1. A work-holding router guide comprising a sizeadjustable frame adapted to surround a work piece in peripheral engagement, the frame including border and guide bars which are edge-exposed above the top surface of the work piece, and bar-clamping units adjustably connecting the bars at adjacent ends; said units including releasable clamping means to maintain the bars in selected positions of adjustment, and templates associated with the bar-clamping units and overhanging the corners of the work piece; the guide being adapted for use with a portable, hand-manipulated router, the router being supported by the work piece and having a driven groove-cutting bit depending into the said work piece; a guide bar and template follower, and means mounting the follower on the router in position for successive engagement in guided relation with the exposed edges of the guide bars and the templates upon progressive movement of the router on the work piece within the confines of the frame, whereby the router bit cuts a groove of predetermined pattern in such work piece.

2. A router guide, as in claim 1, in which the guide bar and template follower is an annular ring.

3. A router guide, as in claim 2, in which the follower mounting means comprises an attachment disc, the router having a base plate, means attaching the disc to said base plate, and a cylindrical neck depending axially from the disc; the annular ring, which comprises the follower, being engaged on such neck, and the latter surrounding the router bit in concentric relation.

4. A router guide, as in claim 1, in which the barclamping units each include, at one end of each guide bar, a bottom plate, a top plate, and means securing the plates to said guide bar with portions of both plates projecting beyond said one end of such bar, another bar of the frame extending in initially slidable relation between such projecting portions of the plates as a guideway; and said releasable clamping means being associated with one of such projecting portions of the plates and adapted to engage and releasably clamp said other bar against said one end of the first-named bar.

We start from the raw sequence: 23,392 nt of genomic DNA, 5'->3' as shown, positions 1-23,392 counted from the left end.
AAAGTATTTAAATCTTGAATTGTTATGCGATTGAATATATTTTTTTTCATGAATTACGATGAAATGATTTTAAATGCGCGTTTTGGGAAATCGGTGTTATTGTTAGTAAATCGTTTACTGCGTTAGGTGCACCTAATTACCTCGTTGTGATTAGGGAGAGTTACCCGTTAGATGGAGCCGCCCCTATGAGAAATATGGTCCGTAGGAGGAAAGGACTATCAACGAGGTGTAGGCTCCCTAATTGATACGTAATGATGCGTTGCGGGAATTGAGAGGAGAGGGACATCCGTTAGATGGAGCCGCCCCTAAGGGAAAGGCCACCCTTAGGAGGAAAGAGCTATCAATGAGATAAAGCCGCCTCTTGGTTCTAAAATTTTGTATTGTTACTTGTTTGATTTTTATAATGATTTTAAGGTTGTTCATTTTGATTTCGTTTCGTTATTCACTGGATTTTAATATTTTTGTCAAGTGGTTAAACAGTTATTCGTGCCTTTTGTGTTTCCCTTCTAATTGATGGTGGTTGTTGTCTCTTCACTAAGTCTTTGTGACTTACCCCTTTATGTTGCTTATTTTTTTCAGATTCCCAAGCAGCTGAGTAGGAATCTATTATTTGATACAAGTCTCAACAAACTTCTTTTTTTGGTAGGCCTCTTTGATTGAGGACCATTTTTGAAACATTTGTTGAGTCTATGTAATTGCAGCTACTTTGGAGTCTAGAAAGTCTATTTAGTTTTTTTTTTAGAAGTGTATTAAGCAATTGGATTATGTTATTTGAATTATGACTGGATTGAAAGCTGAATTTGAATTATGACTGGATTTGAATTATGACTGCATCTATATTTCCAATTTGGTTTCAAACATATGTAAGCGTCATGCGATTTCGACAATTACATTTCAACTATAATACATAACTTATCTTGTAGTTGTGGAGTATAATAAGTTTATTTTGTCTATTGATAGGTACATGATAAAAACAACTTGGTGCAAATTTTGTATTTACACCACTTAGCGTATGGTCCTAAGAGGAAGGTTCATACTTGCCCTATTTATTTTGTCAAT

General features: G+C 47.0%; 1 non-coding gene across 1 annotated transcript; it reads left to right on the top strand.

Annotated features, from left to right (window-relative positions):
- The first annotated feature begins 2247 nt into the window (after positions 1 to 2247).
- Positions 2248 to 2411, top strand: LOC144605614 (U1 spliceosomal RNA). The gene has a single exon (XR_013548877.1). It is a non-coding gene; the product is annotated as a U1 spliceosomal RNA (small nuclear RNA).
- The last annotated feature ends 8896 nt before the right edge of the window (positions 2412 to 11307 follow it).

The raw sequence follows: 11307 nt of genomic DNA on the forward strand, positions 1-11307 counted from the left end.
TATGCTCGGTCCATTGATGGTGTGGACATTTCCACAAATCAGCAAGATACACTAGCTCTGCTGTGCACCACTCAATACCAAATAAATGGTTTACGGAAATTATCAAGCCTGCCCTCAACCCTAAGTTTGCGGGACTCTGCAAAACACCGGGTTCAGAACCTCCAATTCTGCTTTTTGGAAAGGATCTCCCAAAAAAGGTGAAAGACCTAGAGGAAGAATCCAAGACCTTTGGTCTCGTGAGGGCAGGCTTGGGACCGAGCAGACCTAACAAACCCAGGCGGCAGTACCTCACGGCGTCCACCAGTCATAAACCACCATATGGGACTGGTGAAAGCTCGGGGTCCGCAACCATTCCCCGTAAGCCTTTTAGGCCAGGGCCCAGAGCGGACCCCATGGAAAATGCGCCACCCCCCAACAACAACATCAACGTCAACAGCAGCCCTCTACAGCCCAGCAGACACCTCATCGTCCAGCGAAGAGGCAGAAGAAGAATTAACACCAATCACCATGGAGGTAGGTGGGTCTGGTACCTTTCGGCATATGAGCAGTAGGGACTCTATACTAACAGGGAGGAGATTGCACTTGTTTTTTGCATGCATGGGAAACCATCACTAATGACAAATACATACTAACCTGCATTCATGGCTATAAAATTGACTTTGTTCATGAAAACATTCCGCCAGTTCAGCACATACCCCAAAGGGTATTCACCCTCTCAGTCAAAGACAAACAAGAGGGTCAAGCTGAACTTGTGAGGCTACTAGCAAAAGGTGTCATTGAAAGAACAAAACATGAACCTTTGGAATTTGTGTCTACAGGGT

5. A router guide, as in claim 4, in which the releasable clamping means includes an eccentric cam journaled, for manual rotation, on said one'projecting portion of the plates; said cam being adapted, in a prede- 8. A router guide, as in claim 7, in which each template is rectangular and overhangs the related corner of the work piece.

9. A router guide, as in claim 4, in which the bars are all of like thickness; there being a thin spacer plate interposed between one of said first-named plates and said first-named bar in order to space said projecting portions :1 distance slightly greater than the thickness of said other bar.

l l =I

Patent Citations
Cited PatentFiling datePublication dateApplicantTitle
US2717013 *Nov 28, 1951Sep 6, 1955Zwalenburg Benjamin R VanSpiral guide for a machine tool
US2838838 *Mar 19, 1957Jun 17, 1958Teletype CorpAdjustable profile template
US3003527 *Feb 18, 1960Oct 10, 1961Fortune William JGuide for making dado cuts
US3099299 *Feb 28, 1962Jul 30, 1963Gilfry Kenneth RGuide attachment for a router
US3344827 *Oct 12, 1965Oct 3, 1967Kvalheim Andrew MRouting device
US3770031 *Mar 3, 1972Nov 6, 1973Olson ERouting fixture
US3827468 *May 23, 1973Aug 6, 1974Markham ORouting guide
Referenced by
Citing PatentFiling datePublication dateApplicantTitle
US4062123 *Sep 7, 1976Dec 13, 1977Ray Arnold LundquistAdjustable routing template
US4352588 *Aug 7, 1980Oct 5, 1982Davies Iii BenjaminWood joint
US4825920 *May 16, 1988May 2, 1989Evitts Marcel AWood working template
US5052454 *Oct 18, 1990Oct 1, 1991Meinhardt Gregory JGuide system for routers
US5114285 *Mar 4, 1991May 19, 1992Brydon Michael KDoor drilling template
US5311914 *Apr 14, 1993May 17, 1994Ritter Manufacturing, Inc.Method for cutting a pattern into a piece of wood
US5345986 *Dec 9, 1993Sep 13, 1994Kieffer Vincent CAuxiliary router guide
US5370165 *Feb 15, 1994Dec 6, 1994Ritter Manufacturing, Inc.Attachment for a portable router
US5503203 *Oct 6, 1994Apr 2, 1996Ritter Manufacturing, Inc.Method for cutting a pattern into a piece of wool
US7469485 *May 10, 2007Dec 30, 2008Joab Jay PerdueApparatus for replicating quadrilateral shapes
Classifications
U.S. Classification144/136.1, 144/144.1
International ClassificationB23Q35/44, B23Q35/10, B23Q35/00
Cooperative ClassificationB23Q35/44, B23Q35/104
European ClassificationB23Q35/44, B23Q35/10B2C